Large, bowl-shaped volcanic depression that forms when the top of a volcanic cone collapses into the space left after magma is ejected during a violent volcanic eruption. The term is Spanish for “caldron.” Subsequent minor eruptions may build small cones on the floor of the caldera which may still later fill up with water; an example is Crater Lake in Oregon.
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A caldera is a cauldron-like volcanic feature formed by the collapse of land following a volcanic eruption. They are sometimes confused with volcanic craters. The word comes from Latin caldarium, meaning cauldron (hot bath). In some texts the English term cauldron is also used.
In 1815, the German geologist Leopold von Buch visited the Las Cañadas Caldera Teide, Tenerife and the Caldera de Taburiente, La Palma, both in the Canary Islands. When he published his memoirs he introduced the term "caldera" into the geological vocabulary.
If volcanic activity continues the centre of the caldera may be uplifted in the form of a resurgent dome such as is seen seen at Cerro Galán, Toba, Yellowstone etc; by subsequent intrusion of magma. A silicic or rhyolitic caldera may erupt hundreds or even thousands of cubic kilometers of material in a single event. Even small caldera-forming eruptions, such as Krakatoa in 1883 or Mount Pinatubo in 1991, may result in significant local destruction and a noticeable drop in temperature around the world. Large calderas may have even greater effects.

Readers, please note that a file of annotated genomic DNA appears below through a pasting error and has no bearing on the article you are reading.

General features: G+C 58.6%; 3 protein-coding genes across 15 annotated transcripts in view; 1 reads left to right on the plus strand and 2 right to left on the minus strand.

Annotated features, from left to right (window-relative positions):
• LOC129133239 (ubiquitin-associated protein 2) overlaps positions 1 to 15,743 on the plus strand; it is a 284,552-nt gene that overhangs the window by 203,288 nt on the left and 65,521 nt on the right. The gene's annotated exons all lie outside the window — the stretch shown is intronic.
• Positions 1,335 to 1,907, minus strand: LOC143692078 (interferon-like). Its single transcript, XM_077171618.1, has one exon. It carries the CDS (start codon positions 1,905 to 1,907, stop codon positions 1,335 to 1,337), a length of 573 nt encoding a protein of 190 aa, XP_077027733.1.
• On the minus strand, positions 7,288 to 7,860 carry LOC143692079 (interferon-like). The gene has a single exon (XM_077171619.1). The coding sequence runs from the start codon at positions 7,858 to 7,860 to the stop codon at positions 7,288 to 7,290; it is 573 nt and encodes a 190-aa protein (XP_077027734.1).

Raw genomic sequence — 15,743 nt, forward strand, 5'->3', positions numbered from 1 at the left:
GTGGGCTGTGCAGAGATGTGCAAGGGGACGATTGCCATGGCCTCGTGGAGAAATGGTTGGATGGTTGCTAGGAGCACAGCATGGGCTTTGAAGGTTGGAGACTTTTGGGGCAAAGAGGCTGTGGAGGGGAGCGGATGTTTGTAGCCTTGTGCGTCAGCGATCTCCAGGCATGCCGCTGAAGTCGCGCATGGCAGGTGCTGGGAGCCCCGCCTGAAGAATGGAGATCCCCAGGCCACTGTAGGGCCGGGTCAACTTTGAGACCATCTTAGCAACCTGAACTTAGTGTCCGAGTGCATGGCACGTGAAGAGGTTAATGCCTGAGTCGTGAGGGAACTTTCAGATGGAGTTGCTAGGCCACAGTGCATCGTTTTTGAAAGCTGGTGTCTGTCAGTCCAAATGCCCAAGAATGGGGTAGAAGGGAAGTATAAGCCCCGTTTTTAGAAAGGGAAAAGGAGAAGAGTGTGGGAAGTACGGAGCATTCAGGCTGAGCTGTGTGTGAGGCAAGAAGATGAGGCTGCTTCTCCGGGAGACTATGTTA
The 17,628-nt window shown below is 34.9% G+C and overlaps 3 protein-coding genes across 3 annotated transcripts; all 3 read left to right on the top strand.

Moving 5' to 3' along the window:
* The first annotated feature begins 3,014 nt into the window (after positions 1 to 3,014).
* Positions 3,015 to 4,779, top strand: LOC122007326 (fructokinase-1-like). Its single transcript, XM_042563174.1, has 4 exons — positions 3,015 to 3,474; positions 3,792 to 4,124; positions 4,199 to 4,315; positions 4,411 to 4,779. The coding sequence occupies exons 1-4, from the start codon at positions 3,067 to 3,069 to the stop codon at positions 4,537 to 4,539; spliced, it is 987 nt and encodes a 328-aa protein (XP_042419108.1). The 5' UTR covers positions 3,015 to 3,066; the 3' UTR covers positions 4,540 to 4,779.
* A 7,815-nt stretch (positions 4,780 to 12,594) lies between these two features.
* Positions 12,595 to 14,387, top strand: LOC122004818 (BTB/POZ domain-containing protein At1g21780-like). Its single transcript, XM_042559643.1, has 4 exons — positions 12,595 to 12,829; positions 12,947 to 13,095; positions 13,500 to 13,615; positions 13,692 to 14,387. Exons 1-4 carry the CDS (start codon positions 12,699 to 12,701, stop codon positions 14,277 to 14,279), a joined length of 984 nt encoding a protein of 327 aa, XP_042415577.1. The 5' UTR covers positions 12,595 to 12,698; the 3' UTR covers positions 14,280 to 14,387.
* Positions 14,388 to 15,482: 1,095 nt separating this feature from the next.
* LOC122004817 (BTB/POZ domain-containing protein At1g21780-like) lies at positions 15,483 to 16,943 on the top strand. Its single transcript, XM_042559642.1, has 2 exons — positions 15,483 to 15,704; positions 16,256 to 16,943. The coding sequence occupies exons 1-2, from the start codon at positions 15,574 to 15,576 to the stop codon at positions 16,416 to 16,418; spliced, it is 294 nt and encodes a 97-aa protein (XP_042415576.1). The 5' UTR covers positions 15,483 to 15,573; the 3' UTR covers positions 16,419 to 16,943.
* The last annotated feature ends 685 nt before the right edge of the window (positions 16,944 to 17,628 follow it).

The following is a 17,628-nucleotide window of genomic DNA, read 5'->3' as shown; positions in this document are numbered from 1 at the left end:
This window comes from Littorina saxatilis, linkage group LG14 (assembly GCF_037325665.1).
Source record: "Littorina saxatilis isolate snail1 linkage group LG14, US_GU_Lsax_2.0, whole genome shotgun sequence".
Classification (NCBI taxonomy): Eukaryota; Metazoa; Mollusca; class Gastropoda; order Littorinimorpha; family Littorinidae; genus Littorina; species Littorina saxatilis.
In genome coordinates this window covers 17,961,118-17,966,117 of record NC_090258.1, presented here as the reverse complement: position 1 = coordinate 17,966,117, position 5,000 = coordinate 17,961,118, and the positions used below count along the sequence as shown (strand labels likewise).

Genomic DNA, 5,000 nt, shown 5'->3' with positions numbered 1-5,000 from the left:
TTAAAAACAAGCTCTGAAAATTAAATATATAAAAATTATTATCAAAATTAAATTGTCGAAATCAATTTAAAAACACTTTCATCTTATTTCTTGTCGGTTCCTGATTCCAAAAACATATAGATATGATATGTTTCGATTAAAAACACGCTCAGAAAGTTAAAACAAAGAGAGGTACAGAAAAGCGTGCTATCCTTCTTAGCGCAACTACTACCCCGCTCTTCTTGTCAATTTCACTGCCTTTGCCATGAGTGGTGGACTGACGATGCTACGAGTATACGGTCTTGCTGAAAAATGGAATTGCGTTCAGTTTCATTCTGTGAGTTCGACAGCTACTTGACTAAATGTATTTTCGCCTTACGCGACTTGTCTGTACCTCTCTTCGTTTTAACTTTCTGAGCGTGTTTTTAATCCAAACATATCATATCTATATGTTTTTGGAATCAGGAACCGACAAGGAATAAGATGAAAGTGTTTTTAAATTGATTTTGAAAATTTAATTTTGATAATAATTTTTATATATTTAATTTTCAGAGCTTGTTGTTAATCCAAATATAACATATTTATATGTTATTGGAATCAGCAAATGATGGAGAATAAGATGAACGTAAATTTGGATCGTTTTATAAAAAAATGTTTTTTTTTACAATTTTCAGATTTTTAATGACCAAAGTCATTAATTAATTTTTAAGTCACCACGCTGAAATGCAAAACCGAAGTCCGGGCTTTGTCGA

When Yellowstone Caldera last erupted some 640,000 years ago, it released about 1,000 km3 of dense rock equivalent (DRE) material, covering a substantial part of North America in up to two metres of debris. By comparison, when Mount St. Helens erupted in 1980, it released ~1.2 km3 (DRE) of ejecta. The ecological effects of the eruption of a large caldera can be seen in the record of the Lake Toba eruption in Indonesia.
About 75,000 years ago, this Indonesian volcano released about 2,800 km3 DRE of ejecta, the largest known eruption within the Quaternary Period (last 1.8 million years). In the late 1990s, anthropologist Stanley Ambrose proposed that a volcanic winter induced by this eruption reduced the human population to about 2,000 - 20,000 individuals, resulting in a population bottleneck (see Toba catastrophe theory). More recently several geneticists, including Lynn Jorde and Henry Harpending have proposed that the human race was reduced to approximately five to ten thousand people. Whichever figure is right, the fact remains that the human race seemingly came close to extinction about 75,000 years ago.
Eruptions forming even larger calderas are known, especially La Garita Caldera in the San Juan Mountains of Colorado, where the 5,000 km3 Fish Canyon Tuff was blasted out in a major single eruption about 27.8 million years ago.
At some points in geological time, rhyolitic calderas have appeared in distinct clusters. The remnants of such clusters may be found in places such as the San Juan Mountains of Colorado (erupted during the Tertiary Period) or the Saint Francois Mountain Range of Missouri (erupted during the Proterozoic).
It is very frequent for a caldera to become emptied by drainage of melted lava throughout a breach on the caldera's rim. The Caldera de Taburiente and the Caldereta, both in the island of La Palma (Canary Islands) are calderas emptied by a river of lava some 500.000 years ago.